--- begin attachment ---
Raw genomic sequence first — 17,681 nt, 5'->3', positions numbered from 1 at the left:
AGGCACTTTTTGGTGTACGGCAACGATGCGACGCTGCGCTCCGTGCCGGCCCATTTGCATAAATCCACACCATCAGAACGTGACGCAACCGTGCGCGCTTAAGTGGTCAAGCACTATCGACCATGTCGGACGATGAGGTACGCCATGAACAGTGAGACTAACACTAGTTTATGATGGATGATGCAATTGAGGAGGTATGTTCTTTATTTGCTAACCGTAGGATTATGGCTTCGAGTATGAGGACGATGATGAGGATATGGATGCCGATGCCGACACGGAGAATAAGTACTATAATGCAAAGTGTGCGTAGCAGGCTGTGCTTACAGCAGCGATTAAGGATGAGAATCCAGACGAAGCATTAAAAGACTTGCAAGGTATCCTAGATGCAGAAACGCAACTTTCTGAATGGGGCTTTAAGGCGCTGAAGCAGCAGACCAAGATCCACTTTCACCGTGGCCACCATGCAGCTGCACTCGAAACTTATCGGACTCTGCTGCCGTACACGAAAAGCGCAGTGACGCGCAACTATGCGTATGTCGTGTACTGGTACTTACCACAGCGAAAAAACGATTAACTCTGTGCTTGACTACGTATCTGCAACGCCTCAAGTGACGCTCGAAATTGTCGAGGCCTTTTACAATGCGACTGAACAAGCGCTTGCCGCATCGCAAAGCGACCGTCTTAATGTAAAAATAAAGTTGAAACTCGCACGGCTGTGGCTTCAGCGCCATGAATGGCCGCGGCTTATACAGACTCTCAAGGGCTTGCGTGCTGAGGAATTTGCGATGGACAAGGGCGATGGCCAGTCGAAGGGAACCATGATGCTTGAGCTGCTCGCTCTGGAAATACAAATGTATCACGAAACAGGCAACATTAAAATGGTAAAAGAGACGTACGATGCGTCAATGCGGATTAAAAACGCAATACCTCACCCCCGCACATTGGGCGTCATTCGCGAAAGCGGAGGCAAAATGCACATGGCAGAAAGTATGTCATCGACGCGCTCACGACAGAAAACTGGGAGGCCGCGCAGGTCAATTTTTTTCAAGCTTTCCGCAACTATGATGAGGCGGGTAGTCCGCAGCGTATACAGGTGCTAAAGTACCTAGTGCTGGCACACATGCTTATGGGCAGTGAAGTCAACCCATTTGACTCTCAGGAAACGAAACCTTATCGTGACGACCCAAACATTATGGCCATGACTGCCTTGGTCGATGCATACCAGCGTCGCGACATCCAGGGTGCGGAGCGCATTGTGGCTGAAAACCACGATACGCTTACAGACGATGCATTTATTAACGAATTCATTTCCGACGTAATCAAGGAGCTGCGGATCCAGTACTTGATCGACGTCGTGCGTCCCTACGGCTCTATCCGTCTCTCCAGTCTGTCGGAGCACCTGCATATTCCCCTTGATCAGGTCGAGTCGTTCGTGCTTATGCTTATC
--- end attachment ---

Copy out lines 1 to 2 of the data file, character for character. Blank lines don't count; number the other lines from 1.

Raw genomic sequence first — 17,681 nt, 5'->3', positions numbered from 1 at the left:
AGGCACTTTTTGGTGTACGGCAACGATGCGACGCTGCGCTCCGTGCCGGCCCATTTGCATAAATCCACACCATCAGAACGTGACGCAACCGTGCGCGCTTAAGTGGTCAAGCACTATCGACCATGTCGGACGATGAGGTACGCCATGAACAGTGAGACTAACACTAGTTTATGATGGATGATGCAATTGAGGAGGTATGTTCTTTATTTGCTAACCGTAGGATTATGGCTTCGAGTATGAGGACGATGATGAGGATATGGATGCCGATGCCGACACGGAGAATAAGTACTATAATGCAAAGTGTGCGTAGCAGGCTGTGCTTACAGCAGCGATTAAGGATGAGAATCCAGACGAAGCATTAAAAGACTTGCAAGGTATCCTAGATGCAGAAACGCAACTTTCTGAATGGGGCTTTAAGGCGCTGAAGCAGCAGACCAAGATCCACTTTCACCGTGGCCACCATGCAGCTGCACTCGAAACTTATCGGACTCTGCTGCCGTACACGAAAAGCGCAGTGACGCGCAACTATGCGTATGTCGTGTACTGGTACTTACCACAGCGAAAAAACGATTAACTCTGTGCTTGACTACGTATCTGCAACGCCTCAAGTGACGCTCGAAATTGTCGAGGCCTTTTACAATGCGACTGAACAAGCGCTTGCCGCATCGCAAAGCGACCGTCTTAATGTAAAAATAAAGTTGAAACTCGCACGGCTGTGGCTTCAGCGCCATGAATGGCCGCGGCTTATACAGACTCTCAAGGGCTTGCGTGCTGAGGAATTTGCGATGGACAAGGGCGATGGCCAGTCGAAGGGAACCATGATGCTTGAGCTGCTCGCTCTGGAAATACAAATGTATCACGAAACAGGCAACATTAAAATGGTAAAAGAGACGTACGATGCGTCAATGCGGATTAAAAACGCAATACCTCACCCCCGCACATTGGGCGTCATTCGCGAAAGCGGAGGCAAAATGCACATGGCAGAAAGTATGTCATCGACGCGCTCACGACAGAAAACTGGGAGGCCGCGCAGGTCAATTTTTTTCAAGCTTTCCGCAACTATGATGAGGCGGGTAGTCCGCAGCGTATACAGGTGCTAAAGTACCTAGTGCTGGCACACATGCTTATGGGCAGTGAAGTCAACCCATTTGACTCTCAGGAAACGAAACCTTATCGTGACGACCCAAACATTATGGCCATGACTGCCTTGGTCGATGCATACCAGCGTCGCGACATCCAGGGTGCGGAGCGCATTGTGGCTGAAAACCACGATACGCTTACAGACGATGCATTTATTAACGAATTCATTTCCGACGTAATCAAGGAGCTGCGGATCCAGTACTTGATCGACGTCGTGCGTCCCTACGGCTCTATCCGTCTCTCCAGTCTGTCGGAGCACCTGCATATTCCCCTTGATCAGGTCGAGTCGTTCGTGCTTATGCTTATC